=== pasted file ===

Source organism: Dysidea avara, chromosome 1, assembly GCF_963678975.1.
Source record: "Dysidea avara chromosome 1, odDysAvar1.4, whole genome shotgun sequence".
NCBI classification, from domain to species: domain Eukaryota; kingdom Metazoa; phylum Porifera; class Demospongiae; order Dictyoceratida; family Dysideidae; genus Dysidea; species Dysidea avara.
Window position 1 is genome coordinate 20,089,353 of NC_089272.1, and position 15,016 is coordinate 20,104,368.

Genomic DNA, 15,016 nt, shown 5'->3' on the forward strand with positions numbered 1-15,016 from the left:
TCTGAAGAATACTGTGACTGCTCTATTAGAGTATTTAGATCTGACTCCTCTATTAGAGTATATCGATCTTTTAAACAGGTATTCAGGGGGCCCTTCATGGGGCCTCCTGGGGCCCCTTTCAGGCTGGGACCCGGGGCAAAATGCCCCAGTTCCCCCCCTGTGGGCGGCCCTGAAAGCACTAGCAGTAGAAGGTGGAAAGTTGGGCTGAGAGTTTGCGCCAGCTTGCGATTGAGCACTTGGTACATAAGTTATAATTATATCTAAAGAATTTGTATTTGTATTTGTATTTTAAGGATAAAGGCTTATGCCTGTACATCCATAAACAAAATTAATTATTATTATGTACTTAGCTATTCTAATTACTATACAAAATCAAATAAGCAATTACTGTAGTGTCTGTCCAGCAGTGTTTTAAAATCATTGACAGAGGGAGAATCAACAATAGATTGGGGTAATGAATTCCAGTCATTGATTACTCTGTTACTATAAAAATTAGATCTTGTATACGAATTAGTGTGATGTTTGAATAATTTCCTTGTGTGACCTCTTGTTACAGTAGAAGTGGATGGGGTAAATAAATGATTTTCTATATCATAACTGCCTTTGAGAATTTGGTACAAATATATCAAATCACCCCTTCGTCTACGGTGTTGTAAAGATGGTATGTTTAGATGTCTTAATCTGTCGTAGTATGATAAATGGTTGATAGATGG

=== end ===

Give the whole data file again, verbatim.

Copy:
Source organism: Dysidea avara, chromosome 1, assembly GCF_963678975.1.
Source record: "Dysidea avara chromosome 1, odDysAvar1.4, whole genome shotgun sequence".
NCBI classification, from domain to species: domain Eukaryota; kingdom Metazoa; phylum Porifera; class Demospongiae; order Dictyoceratida; family Dysideidae; genus Dysidea; species Dysidea avara.
Window position 1 is genome coordinate 20,089,353 of NC_089272.1, and position 15,016 is coordinate 20,104,368.

Genomic DNA, 15,016 nt, shown 5'->3' on the forward strand with positions numbered 1-15,016 from the left:
TCTGAAGAATACTGTGACTGCTCTATTAGAGTATTTAGATCTGACTCCTCTATTAGAGTATATCGATCTTTTAAACAGGTATTCAGGGGGCCCTTCATGGGGCCTCCTGGGGCCCCTTTCAGGCTGGGACCCGGGGCAAAATGCCCCAGTTCCCCCCCTGTGGGCGGCCCTGAAAGCACTAGCAGTAGAAGGTGGAAAGTTGGGCTGAGAGTTTGCGCCAGCTTGCGATTGAGCACTTGGTACATAAGTTATAATTATATCTAAAGAATTTGTATTTGTATTTGTATTTTAAGGATAAAGGCTTATGCCTGTACATCCATAAACAAAATTAATTATTATTATGTACTTAGCTATTCTAATTACTATACAAAATCAAATAAGCAATTACTGTAGTGTCTGTCCAGCAGTGTTTTAAAATCATTGACAGAGGGAGAATCAACAATAGATTGGGGTAATGAATTCCAGTCATTGATTACTCTGTTACTATAAAAATTAGATCTTGTATACGAATTAGTGTGATGTTTGAATAATTTCCTTGTGTGACCTCTTGTTACAGTAGAAGTGGATGGGGTAAATAAATGATTTTCTATATCATAACTGCCTTTGAGAATTTGGTACAAATATATCAAATCACCCCTTCGTCTACGGTGTTGTAAAGATGGTATGTTTAGATGTCTTAATCTGTCGTAGTATGATAAATGGTTGATAGATGG